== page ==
New York University's International Trauma Studies Program is one example of trauma's new cachet as an academic subject -- evidence, according to its director, Jack Saul, that "trauma is here to stay." The program, now in its second year, provides specialized training for mental health professionals who work with trauma survivors. It tries to broaden the framework of training for all those who deal with trauma survivors and refugees. Saul stresses that professionals must abandon their neutrality and advocate for patients by educating them about their human rights.

Another feature of this training concerns the secondary effects of constant exposure to trauma. "Vicarious traumatization" refers to the fact that dealing with disasters is emotionally draining. A significant percentage of those who do so suffer from burnout and symptoms of PTSD. Aside from high turnover rates, "vicarious trauma" creates more serious problems, such as "re-traumatizing" the client. It's not uncommon for immigration lawyers to vent by becoming sadistic and treating their clients as liars or malingerers.

Police departments have recognized the phenomenon as a factor in police brutality. Web sites maintained by Vietnam veterans and ex-police officers routinely invoke books like "Copshock," which makes the alarming claim that 20 to 30 percent of law enforcement officers working in urban areas will develop post-traumatic stress disorder. The exculpatory potential of such claims was illustrated by the father of Justin Volpe, the officer who sodomized Abner Louima in 1997. Volpe's father pleaded stress-related disorder in defense of his son, who claimed he couldn't remember what happened. (Volpe is serving 30 years after pleading guilty to violating Louima's civil rights.)

It's no wonder that one issue at the center of trauma studies is the relation between trauma and the stories told about it in courts, the media and art. Weine, the Illinois professor, cautions that questions about the quality of testimony cannot be ignored, given the legal and political issues at stake, and evidence of the ease with which these stories can be manipulated, whether by therapists with their own agenda, or by radical ethno-nationalists solely interested in settling old scores. Trauma is increasingly vulnerable to counterfeiting and misrepresentation. As Steven Reisner, a psychoanalyst who teaches at NYU's trauma studies program, puts it, trauma sells, and people are rushing to cash in before its currency becomes devalued.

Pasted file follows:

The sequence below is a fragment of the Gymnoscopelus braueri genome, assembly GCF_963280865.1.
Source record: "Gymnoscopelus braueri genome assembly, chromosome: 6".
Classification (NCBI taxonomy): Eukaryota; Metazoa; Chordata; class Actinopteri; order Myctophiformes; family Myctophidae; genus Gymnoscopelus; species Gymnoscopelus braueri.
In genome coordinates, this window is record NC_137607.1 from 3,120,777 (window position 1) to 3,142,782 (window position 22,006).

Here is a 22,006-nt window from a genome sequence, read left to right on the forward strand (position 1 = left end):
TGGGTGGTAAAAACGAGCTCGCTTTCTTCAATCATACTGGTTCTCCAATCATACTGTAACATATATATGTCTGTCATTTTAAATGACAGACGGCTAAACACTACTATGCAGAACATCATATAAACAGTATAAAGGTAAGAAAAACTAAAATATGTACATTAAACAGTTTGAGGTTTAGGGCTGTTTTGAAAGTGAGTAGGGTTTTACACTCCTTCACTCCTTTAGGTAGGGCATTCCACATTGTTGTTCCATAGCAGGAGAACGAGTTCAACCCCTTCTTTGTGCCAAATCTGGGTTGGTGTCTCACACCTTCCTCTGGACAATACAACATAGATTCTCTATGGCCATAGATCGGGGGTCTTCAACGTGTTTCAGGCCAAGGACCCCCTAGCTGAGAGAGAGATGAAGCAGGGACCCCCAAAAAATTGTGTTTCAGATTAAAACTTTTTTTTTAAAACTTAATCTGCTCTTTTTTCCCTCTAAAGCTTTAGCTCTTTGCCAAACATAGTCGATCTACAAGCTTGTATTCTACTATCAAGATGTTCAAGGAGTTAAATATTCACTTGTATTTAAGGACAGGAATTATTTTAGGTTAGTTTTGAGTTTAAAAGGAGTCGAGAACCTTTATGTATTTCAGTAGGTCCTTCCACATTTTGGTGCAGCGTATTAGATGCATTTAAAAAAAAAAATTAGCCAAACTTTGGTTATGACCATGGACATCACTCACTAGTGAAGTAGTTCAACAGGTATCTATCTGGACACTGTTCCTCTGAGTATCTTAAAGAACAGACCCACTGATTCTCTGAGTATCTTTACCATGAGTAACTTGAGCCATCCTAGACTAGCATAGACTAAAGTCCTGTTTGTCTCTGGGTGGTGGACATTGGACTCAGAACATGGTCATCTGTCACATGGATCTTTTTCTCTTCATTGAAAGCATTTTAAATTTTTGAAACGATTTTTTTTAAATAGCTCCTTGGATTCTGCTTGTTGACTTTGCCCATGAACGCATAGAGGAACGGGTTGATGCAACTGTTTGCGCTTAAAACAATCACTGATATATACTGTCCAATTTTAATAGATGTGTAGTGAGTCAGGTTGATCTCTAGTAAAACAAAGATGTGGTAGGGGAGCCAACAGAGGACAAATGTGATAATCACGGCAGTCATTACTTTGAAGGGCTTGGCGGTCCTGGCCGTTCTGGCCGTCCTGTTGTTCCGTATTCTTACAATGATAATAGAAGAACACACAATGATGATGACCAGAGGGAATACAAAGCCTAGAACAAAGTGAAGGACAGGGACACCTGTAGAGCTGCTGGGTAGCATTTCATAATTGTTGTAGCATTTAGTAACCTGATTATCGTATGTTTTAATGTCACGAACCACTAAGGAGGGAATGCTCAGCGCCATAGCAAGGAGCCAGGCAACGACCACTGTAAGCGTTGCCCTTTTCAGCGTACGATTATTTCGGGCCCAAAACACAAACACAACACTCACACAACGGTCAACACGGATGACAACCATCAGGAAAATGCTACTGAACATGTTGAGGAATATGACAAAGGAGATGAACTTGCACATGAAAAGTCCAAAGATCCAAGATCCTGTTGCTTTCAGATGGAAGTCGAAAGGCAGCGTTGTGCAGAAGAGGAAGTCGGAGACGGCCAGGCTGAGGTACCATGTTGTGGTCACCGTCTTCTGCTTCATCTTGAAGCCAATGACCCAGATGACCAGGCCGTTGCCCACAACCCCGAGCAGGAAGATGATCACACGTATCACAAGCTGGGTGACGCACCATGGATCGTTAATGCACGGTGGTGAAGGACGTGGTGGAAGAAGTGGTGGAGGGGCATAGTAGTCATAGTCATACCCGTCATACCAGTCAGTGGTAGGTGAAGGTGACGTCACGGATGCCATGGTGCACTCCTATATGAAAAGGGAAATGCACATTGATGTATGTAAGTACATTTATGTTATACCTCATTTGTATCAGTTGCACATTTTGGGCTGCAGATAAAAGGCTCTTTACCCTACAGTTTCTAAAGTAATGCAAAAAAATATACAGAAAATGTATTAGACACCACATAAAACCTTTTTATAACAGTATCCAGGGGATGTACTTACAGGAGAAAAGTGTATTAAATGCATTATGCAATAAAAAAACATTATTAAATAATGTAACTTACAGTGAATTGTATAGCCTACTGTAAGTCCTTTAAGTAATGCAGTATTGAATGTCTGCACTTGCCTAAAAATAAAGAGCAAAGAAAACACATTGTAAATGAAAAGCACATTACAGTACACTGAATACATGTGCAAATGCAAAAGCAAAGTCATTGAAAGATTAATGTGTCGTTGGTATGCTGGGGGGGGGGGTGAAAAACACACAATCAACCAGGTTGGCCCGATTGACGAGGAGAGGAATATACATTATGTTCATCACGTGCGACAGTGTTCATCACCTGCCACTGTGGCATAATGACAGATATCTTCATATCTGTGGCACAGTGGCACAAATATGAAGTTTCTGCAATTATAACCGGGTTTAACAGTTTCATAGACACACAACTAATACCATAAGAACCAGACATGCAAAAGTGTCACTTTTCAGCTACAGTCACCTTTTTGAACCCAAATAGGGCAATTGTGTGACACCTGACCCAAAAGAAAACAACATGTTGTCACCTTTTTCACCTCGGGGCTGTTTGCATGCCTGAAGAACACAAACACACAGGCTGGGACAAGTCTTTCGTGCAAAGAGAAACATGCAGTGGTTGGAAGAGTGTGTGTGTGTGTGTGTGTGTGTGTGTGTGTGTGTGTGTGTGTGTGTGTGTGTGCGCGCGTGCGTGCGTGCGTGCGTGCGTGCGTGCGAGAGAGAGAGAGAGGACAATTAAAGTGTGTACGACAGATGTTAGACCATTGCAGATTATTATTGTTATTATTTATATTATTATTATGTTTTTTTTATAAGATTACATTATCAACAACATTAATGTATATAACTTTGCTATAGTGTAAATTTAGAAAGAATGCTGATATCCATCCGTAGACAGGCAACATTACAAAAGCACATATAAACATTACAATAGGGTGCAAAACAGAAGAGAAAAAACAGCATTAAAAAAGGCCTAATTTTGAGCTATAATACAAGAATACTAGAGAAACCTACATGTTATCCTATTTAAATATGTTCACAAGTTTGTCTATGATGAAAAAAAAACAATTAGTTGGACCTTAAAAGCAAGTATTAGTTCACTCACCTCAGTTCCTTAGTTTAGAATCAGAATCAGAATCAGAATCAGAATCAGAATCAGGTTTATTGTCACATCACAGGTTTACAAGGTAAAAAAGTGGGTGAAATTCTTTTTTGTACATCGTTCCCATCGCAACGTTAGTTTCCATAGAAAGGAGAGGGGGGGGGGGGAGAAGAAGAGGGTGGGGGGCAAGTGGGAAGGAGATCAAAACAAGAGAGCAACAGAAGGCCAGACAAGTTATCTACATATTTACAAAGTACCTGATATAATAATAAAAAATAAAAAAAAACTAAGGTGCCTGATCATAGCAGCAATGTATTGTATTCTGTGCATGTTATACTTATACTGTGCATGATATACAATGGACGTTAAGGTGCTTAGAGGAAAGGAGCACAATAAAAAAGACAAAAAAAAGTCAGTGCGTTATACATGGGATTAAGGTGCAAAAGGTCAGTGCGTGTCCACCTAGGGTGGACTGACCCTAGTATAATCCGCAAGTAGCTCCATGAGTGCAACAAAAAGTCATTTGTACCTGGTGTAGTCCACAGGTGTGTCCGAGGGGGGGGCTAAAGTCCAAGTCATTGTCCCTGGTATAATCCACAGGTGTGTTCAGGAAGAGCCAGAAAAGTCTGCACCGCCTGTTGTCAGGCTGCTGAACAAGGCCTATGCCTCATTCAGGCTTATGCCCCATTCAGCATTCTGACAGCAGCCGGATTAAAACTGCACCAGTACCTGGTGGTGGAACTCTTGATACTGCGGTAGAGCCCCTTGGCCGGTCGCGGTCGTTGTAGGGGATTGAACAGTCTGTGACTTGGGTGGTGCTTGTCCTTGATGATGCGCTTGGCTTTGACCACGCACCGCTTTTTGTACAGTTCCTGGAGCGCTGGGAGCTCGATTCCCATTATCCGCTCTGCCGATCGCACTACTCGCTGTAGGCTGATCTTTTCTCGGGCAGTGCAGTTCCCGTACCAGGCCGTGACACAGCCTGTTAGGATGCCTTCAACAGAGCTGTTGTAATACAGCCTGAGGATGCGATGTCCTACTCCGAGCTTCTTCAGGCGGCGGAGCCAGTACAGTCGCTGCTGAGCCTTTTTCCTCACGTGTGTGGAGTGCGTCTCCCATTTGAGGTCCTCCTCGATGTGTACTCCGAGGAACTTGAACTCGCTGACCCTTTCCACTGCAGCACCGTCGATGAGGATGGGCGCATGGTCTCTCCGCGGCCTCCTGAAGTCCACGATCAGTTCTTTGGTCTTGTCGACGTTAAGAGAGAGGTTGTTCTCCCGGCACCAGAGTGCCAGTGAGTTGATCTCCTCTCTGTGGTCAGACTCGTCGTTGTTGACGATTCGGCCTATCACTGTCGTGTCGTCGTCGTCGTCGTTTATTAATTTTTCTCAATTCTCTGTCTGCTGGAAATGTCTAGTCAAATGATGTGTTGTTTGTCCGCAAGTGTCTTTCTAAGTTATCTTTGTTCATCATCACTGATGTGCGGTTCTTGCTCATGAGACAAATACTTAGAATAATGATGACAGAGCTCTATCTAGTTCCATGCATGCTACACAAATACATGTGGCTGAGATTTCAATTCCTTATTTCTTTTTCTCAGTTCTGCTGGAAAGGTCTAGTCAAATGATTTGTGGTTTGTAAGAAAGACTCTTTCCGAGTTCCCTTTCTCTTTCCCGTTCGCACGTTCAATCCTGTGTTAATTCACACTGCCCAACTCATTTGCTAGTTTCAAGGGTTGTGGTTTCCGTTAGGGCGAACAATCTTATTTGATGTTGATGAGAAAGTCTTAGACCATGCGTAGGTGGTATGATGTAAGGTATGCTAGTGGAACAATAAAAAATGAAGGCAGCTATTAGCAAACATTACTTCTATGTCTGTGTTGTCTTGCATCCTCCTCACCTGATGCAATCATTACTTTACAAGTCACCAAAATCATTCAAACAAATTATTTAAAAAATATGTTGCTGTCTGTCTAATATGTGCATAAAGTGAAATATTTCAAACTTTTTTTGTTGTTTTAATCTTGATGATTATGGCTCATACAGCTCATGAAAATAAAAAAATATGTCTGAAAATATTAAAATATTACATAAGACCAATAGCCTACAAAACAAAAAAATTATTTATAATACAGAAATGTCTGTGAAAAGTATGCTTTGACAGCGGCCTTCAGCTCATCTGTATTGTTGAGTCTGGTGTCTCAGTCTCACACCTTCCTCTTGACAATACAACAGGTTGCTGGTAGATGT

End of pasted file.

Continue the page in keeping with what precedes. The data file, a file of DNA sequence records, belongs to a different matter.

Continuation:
If the challenge for trauma experts lies in evaluating patients' stories, this task seems to be growing more and more difficult. How, for instance, does it complicate our notions of trauma that police officers are now claiming the status of trauma victims, or that the Kosovars have turned out to be every bit as brutal as the Serbs? Reisner predicts that the current trauma activism in Kosovo will end badly. The desire for clarity simply won't hold up; recognition of Kosovar crimes will overburden the narrative of bad Serbian and good Kosovar.

Reisner strikes a more positive note in tracing the value of trauma to a shift in the political landscape. "What's different today," he says, "is that the voice of human rights as a moral compass has become clearer." Public discussion of torture in Chile, for instance, is no longer so easily obscured by anti-communism. But if the tendency on the right is to downplay human rights abuses, the left has been no less guilty of its own myopia. In its desire to set the historical record straight, it sometimes naively accepts stories that prove false upon closer scrutiny.

Many trauma scholars invoke the possibility that the Clinton years made suffering a topical and valid course of study. According to Ernie Duff, director of a community outreach center in Queens, N.Y., refugee mental health was once considered a soft service with low budgetary priority, but it has gained credence under the Clinton administration. Five years ago, says Janet Chassman, head of New York state's Department of Mental Health Trauma Initiative, no one wanted to hear about the aftermath of suffering. Now it's everywhere, which she attributes to the policies of the Clinton administration. For example, in New York City, two-thirds of patients with serious mental illness have now been diagnosed with trauma histories.

Will the preoccupation with trauma die with the Clinton administration? Some people may hope so. Listening to disclosures from Clinton, Monica Lewinsky, Henry Hyde and Newt Gingrich may be hazardous to public health: Like vicarious traumatization, it can induce exhaustion and nausea.